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Taiwan: Betting on Cross-country Track

Investors in the week ahead are poised to receive updates on the health of Taiwan’s economic landscape, including its trade balance and rate of inflation, amid slowing exports.

Taiwan’s economy has generally been beset by a host of global headwinds, including uncertainties over U.S. trade policies toward major economies such as China, the euro area, and Japan, as well as a recent deceleration of Chinese growth.

Meanwhile, jitters about Brexit developments have also contributed to the hazy outlook for the country’s economy and financial system.

Releases kick-off in earnest Monday with Taiwan’s trade figures for March.

Monday, April 8

  • Trade Balance (Mar)

The Central Bank of the Republic of China (Taiwan) in late March noted that since the beginning of 2019, “softened external demand has contributed to negative growth in exports and weighed on production activity.”

However, despite the weakening, the central bank observed that capital equipment imports have risen, and the domestic stock market has rallied on the back of “buoyant international stock markets, bolstering consumer confidence.

“The domestic economy has thus continued to register moderate growth. Labor market conditions have been stable, with employment slightly increasing and the unemployment rate modestly declining.”

Taiwan’s total trade rose 3.1% year-on-year in January to nearly US$53.7bn, with exports down 0.3% to almost US$27.3bn, while imports increased by 6.8% to around US$26.4bn.

According to the country’s Ministry of Economic Affairs’ Bureau of Foreign Trade, the “risk of a slowing in global economic growth continues to increase,” with the “stalemate in the U.S.-China trade war, the Brexit limbo, and a downturn in China’s economic growth” among the main reasons for less optimism for the economy.

In January, among Taiwan’s top 10 export products, steel exports plunged by 17.0%, followed by plastics, which fell 14.4% — erasing US$280m in value.

IHS Markit economist Annabel Fiddes recently said she expects real GDP in Taiwan to expand by 2.1% in 2019, down from 2.6% in the previous year, adding however, that lingering concerns over the U.S.-China trade dispute, “signs of a slowing global economy and sluggish demand for consumer electronics could further dampen growth prospects going forward.”

Indeed, Taiwan has struggled in recent years to lift its tech-driven economy.

McKinsey & Company researchers recently noted “a positive correlation between a country’s rate of productivity growth and its level of digitization,” and Taiwan’s economy is “digitizing unevenly” – underscored by wide variations across sectors, and an overall lag compared to other advanced economies.

The New York-based management consultancy had highlighted high tech as the largest sector of Taiwan’s economy – comprising 18% of GDP, with about 55% of the nation’s top public company revenues generated by its domestic tech companies.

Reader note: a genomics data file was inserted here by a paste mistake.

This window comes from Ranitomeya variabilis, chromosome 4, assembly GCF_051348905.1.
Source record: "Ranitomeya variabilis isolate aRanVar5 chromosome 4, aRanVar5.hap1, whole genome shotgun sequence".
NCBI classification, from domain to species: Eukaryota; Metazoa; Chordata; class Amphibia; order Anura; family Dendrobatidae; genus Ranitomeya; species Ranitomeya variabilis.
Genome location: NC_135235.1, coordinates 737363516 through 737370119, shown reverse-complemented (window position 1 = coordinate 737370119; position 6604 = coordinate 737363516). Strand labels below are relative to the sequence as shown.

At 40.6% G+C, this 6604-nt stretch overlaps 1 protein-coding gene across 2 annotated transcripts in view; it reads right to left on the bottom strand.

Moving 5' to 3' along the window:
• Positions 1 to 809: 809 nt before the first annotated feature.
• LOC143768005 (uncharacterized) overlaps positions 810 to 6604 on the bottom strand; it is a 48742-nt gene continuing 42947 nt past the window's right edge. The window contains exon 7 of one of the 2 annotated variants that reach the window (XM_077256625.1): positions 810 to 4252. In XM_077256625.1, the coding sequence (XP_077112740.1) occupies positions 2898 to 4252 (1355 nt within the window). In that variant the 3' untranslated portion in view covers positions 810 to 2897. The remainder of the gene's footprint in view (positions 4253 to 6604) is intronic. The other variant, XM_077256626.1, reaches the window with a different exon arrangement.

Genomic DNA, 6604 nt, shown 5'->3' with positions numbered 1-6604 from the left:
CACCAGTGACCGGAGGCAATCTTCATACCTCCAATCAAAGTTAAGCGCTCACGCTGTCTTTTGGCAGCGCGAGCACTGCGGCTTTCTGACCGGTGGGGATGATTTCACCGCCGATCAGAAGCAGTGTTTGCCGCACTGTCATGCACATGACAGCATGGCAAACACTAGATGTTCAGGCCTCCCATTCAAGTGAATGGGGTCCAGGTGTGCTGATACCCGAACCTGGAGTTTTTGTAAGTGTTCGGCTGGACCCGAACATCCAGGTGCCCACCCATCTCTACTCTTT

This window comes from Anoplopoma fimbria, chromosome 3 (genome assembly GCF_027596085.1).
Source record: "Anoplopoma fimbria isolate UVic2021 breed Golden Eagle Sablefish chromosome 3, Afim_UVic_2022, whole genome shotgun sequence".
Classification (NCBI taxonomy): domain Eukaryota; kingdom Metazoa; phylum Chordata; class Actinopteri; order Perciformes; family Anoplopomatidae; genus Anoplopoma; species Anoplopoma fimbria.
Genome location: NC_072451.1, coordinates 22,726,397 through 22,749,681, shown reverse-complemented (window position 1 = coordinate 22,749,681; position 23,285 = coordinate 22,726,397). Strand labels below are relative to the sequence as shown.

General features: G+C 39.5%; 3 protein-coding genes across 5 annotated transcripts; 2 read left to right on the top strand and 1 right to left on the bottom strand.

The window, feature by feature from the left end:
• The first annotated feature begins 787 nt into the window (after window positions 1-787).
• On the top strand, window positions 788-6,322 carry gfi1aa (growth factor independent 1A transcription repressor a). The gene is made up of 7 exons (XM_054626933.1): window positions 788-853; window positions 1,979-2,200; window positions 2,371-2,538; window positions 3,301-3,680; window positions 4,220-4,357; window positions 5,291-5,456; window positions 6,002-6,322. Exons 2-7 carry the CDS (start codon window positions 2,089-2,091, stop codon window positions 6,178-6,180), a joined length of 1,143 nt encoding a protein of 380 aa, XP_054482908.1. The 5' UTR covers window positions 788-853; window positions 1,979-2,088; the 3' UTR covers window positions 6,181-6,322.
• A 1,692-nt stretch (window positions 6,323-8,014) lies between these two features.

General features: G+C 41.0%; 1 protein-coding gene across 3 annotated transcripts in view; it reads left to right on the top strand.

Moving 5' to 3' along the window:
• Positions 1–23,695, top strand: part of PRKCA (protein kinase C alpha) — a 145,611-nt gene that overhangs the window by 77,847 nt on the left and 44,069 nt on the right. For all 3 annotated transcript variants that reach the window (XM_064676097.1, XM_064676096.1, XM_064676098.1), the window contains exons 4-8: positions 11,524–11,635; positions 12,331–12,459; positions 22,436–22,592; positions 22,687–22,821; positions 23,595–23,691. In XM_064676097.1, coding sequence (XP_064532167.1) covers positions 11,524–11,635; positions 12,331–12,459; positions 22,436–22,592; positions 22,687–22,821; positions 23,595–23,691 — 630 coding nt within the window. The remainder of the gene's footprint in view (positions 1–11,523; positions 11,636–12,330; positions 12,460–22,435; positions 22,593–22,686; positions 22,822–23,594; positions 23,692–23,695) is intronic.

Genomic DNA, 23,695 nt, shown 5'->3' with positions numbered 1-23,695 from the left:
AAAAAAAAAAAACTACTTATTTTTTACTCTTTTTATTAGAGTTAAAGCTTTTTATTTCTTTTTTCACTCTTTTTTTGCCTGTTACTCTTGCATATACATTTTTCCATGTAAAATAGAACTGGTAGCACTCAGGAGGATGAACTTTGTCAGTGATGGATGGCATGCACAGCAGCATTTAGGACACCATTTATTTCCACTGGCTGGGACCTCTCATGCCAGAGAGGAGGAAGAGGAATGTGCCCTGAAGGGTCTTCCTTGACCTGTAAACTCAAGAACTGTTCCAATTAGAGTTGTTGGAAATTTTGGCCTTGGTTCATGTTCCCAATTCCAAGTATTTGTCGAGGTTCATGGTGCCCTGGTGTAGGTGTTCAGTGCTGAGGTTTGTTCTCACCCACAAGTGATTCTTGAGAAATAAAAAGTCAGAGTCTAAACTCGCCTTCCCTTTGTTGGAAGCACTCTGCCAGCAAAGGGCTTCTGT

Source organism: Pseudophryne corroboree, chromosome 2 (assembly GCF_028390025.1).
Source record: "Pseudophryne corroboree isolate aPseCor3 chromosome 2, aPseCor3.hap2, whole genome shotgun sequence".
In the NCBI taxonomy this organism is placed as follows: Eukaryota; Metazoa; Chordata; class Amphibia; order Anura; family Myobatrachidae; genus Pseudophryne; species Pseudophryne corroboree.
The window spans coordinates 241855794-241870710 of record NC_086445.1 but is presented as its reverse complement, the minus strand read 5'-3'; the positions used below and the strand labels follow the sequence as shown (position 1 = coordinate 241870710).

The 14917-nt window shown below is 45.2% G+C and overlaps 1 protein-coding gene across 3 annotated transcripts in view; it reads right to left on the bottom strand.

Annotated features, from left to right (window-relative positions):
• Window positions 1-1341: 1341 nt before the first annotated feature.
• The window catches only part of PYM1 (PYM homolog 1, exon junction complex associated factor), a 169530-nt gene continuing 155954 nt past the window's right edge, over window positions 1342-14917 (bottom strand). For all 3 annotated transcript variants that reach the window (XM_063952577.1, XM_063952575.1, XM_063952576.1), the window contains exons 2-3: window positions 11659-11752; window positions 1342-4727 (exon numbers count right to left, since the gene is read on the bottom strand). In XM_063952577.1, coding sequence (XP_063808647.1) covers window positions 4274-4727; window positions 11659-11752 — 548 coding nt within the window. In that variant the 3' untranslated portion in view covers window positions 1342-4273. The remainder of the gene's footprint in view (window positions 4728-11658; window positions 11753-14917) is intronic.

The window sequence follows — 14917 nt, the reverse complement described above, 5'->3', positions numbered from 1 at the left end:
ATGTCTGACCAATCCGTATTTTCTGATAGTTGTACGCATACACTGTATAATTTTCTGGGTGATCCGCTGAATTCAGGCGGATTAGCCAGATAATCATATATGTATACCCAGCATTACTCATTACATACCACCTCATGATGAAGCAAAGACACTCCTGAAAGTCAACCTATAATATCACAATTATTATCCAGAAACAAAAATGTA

“Yet the sector faces a series of challenges that threaten to erode its position: sluggish growth in the consumer electronics market, razor-thin profit margins from highly commoditized product portfolios, and intense competition from Chinese competitors that are shifting from making hardware to offering more profitable solutions and services,” McKinsey added.

Against this backdrop, Taiwan’s government has been betting on its Forward-Looking Infrastructure Development Program, as well as its consumption stimulus measures, to buoy and expand public and private investment.

The infrastructure program, for example, aims in large part to strengthen the nation’s railway systems, where projects have stalled mainly due to insufficient budgets.

The program, financed by a special budget of more than NT$673bn over a four-year period (2017-2021), intends to spur economic growth over the next 30 years.

Elsewhere, market participants will receive a fresh gauge on Taiwan’s rate of inflation after consumer prices in February rose 0.99% from the prior month, mainly due to effects from the Chinese New Year.

Tuesday, April 9

  • Consumer Price Index (Mar)

The Directorate-General of Budget, Accounting and Statistics (DGBAS) highlighted prices of services for nursery and nursing care increased 32.65% “by convention of Chinese New Year. Moreover, prices of vegetables, as well as entertainment expenses rose 9.55% and 4.00%, respectively, as the demand during Chinese New Year holidays went up.”

Taiwan’s central bank expects annual growth rates of CPI and core CPI (excluding fruit, vegetables, and energy items) for 2019 to be 0.91% and 0.78%, respectively.

The bank, which has held an accommodative monetary policy stance, generally expects inflationary pressures to remain subdued, amid a downward revision of global GDP and trade growth, as well as persistent uncertainties over international economic, trade, and financial prospects.

The Central Bank of the Republic of China (Taiwan) at its latest monetary policy meeting kept its discount rate, as well as the rates on accommodations with and without collateral, at 1.375%, 1.75%, and 3.625%, respectively.

Investors will likely be keeping an eye on any potential further weakness in exports or slowdown in Taiwan’s inflation rate that could further stymie the country’s growth.

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Steven Levine

Steven Levine is a Senior Market Analyst at Interactive Brokers, (IBKR), which provides online trade execution and clearing services to institutional, professional and individual investors for a wide variety of electronically traded products including stocks, options, futures, forex, bonds, CFDs and funds worldwide.

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